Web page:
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Chelsea FC, along with former manager, Jose Mourinho, appear to be heading for a full hearing at the employment tribunal over claims raised by ex-team doctor Eva Carneiro.

Readers of the sports press (and this blog) will recall that Carneiro was given a very public dressing-down by Mourinho during Chelsea’s first game of the season at home to Swansea back in August. Mourinho berated the doctor for attending to a player when he felt the injury was not serious enough (and of course the game wasn’t going his way). Mourinho accused Carneiro of being “impulsive and naive” and failing to “understand the game”. The incident was subject to a great deal of public attention and Carneiro was notably absent from the touchline during subsequent games. Mourinho was, in fact, cleared of using discriminatory language towards Carneiro following an investigation by the Football Association, which caused further controversy after Carneiro revealed, perhaps surprisingly, that she had not actually been spoken to personally during the investigation, nor indeed asked to provide any statement. Comments on the adequacy of such an investigation in an employment context are perhaps too painfully obvious to mention.

What is interesting is that Carneiro decided to tender her resignation, citing constructive dismissal. Constructive dismissal is the term used where an employee resigns in response to their employer’s conduct in breach of an important term of their employment contract (whether it is an express or an implied term). Although the test is contractual the most common basis of a constructive dismissal claim is unreasonable conduct on the part of the employer said to be in breach of the implied term of “trust and confidence”. The employer's conduct is often referred to as a “repudiatory breach” which the employee is entitled to accept by putting an end to the contract. Generally speaking, for a constructive dismissal claim to succeed, the employee needs to show that:

  • their employer was in repudiatory breach of the employment contract;
  • she/he resigned in response to that breach; and
  • there was no significant delay before resigning in response to the employer's breach.

Subsequently, a separate, but connected, personal legal action against Mourinho was raised. It is rumoured that this relates to alleged victimisation and discrimination (the former referring to unfavourable conduct by reason of the employee having done something connected to the protections in the Equality Act such as make a complaint of discrimination). For the purposes of the Equality Act 2010, anything done by an employee in the course of their employment is treated as having also been done by the employer, regardless of whether the employee’s acts were done with the employer's knowledge or approval. So, an employer can be “vicariously liable” for discrimination or victimisation committed by an employee in the course of employment. However, there is a defence available to an employer if it can show that it took “all reasonable steps” to prevent the employee from doing the discriminatory act or from doing anything of that description. In cases where the employer avoids liability, establishing that it took all reasonable steps to prevent the discrimination or harassment from occurring, the employee who committed the discriminatory act may still find themselves personally liable. Where employee and employer are held liable for the same discriminatory act, they are jointly and severally liable and the tribunal has no power to apportion liability. This, of course, means that both Chelsea and Mr Mourinho, personally, may be in the firing line.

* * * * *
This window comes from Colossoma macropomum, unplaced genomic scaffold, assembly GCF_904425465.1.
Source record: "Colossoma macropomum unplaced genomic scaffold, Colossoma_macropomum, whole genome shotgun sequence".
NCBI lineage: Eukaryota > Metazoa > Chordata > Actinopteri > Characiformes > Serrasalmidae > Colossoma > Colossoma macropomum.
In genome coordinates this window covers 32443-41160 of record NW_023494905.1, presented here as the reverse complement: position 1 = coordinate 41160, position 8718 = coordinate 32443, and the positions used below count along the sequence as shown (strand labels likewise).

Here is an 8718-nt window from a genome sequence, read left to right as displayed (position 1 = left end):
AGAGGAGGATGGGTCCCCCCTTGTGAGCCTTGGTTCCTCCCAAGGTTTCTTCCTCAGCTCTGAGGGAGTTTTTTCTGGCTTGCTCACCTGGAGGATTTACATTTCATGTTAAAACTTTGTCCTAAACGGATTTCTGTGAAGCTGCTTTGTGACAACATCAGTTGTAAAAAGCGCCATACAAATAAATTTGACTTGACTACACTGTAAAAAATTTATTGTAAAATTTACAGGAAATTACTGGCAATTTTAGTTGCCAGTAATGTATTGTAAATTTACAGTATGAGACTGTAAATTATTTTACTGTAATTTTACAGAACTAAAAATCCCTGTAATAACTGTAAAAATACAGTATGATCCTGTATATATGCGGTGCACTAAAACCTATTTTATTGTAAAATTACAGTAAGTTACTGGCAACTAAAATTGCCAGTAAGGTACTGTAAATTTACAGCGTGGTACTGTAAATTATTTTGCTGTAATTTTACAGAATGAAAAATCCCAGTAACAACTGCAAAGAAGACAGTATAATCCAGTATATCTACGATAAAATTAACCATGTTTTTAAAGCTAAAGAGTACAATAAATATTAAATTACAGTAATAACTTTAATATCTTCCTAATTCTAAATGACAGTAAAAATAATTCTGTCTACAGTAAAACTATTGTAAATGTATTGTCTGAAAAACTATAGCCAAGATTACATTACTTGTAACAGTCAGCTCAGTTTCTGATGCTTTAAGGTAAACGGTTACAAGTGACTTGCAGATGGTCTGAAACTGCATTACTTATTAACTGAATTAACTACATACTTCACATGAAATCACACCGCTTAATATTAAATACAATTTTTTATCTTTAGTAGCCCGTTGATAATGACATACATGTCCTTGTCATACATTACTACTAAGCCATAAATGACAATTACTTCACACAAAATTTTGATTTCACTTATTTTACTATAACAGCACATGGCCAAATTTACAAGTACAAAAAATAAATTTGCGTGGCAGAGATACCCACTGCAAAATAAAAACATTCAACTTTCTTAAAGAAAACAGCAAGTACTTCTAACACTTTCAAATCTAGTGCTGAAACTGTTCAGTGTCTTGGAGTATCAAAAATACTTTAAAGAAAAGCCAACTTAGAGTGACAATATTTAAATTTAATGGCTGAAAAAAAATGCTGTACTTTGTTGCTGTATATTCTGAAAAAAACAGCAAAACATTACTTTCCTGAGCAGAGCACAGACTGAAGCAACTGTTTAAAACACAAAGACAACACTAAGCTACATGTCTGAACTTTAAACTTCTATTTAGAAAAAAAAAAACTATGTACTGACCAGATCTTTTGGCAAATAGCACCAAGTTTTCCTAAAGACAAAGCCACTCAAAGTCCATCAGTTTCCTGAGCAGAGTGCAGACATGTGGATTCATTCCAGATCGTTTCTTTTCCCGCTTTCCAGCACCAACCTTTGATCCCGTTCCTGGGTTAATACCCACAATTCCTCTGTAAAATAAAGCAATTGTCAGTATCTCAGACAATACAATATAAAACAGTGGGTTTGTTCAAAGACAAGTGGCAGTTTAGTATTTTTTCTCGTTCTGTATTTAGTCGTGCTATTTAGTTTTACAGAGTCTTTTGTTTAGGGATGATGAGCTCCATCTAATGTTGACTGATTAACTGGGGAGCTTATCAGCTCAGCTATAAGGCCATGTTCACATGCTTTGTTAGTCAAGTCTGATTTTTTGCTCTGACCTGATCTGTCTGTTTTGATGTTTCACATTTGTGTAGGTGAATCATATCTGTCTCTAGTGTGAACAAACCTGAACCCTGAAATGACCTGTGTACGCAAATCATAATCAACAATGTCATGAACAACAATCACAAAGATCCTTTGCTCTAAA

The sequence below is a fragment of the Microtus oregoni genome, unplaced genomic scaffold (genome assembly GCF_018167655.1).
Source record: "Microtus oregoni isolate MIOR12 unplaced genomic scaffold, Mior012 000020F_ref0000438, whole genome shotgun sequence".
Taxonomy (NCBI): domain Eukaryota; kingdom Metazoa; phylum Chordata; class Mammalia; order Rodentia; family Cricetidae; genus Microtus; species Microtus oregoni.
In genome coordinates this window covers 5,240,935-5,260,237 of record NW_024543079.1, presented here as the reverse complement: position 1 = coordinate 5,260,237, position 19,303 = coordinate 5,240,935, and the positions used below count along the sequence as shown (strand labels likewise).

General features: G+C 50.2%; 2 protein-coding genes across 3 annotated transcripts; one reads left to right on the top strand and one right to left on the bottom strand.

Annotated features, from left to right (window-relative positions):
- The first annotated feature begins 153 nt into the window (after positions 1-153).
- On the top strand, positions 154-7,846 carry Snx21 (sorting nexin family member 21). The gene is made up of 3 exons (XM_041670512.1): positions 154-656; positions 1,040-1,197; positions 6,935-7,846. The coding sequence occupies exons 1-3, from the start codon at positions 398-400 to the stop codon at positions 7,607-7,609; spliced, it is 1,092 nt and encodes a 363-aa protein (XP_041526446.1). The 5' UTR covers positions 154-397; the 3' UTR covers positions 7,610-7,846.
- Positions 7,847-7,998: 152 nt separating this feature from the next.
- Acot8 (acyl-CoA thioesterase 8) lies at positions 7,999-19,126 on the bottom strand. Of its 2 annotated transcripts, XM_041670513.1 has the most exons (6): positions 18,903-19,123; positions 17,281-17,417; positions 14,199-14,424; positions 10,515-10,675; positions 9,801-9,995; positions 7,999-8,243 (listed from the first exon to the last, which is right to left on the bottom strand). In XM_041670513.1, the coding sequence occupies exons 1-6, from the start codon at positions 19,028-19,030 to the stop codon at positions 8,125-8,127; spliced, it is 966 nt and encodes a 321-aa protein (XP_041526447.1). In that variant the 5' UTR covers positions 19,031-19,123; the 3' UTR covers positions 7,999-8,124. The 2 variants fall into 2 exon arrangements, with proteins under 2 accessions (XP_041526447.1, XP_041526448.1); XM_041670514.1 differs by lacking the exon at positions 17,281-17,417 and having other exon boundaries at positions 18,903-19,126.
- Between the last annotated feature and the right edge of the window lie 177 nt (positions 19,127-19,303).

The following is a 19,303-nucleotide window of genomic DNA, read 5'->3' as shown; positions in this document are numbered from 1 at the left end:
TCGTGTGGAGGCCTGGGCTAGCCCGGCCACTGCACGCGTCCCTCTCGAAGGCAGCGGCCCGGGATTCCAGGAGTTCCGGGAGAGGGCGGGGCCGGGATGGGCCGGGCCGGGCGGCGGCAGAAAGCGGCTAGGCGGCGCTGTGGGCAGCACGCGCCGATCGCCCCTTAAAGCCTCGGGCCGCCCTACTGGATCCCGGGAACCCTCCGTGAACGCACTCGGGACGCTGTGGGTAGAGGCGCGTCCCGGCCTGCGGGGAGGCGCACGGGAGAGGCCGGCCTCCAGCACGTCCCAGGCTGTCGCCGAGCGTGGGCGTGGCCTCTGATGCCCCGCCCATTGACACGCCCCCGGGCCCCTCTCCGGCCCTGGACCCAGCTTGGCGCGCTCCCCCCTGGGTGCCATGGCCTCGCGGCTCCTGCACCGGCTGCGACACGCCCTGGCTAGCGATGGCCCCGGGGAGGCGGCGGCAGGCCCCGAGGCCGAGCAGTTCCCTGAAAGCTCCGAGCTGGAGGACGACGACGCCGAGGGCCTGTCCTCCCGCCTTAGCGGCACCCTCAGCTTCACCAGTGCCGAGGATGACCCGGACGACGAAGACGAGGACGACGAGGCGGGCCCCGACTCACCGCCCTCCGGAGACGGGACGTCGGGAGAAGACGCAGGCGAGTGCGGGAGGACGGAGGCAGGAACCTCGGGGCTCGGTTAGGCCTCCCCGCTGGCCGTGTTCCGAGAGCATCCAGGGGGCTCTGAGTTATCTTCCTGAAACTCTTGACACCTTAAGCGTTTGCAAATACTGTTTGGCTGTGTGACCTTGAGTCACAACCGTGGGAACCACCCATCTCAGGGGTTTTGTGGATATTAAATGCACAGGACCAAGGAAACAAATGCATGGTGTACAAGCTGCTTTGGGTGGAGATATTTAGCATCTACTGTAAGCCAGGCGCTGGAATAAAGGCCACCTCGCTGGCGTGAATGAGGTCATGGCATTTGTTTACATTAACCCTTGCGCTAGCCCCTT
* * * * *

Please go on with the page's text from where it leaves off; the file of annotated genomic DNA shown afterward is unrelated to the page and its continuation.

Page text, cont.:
It has been widely reported that recent attempts at mediation between the parties have failed to produce a resolution and it seems likely that the case may well go to a full hearing, expected to be held in June. This hearing would be held in public, which is perhaps the biggest concern for both Chelsea FC and Mourinho. The hearing could see Carneiro, Mourinho and representatives from Chelsea called to appear as witnesses and documentary evidence exhibited. Members of the public and press alike are likely to be free to attend and listen to the evidence heard and the judgment delivered. Chelsea’s reputation has taken a bit of a pounding in recent times, with a long list of controversies. Meanwhile, it has been reported that Mourinho’s potential Manchester United move could hinge on the outcome of the tribunal.

We will be keeping a close eye on this one. In the meantime, if you have any concerns in relation to the above issues, we would be happy to talk them through with you. Please get in touch with any member of the Stronachs Employment Team.

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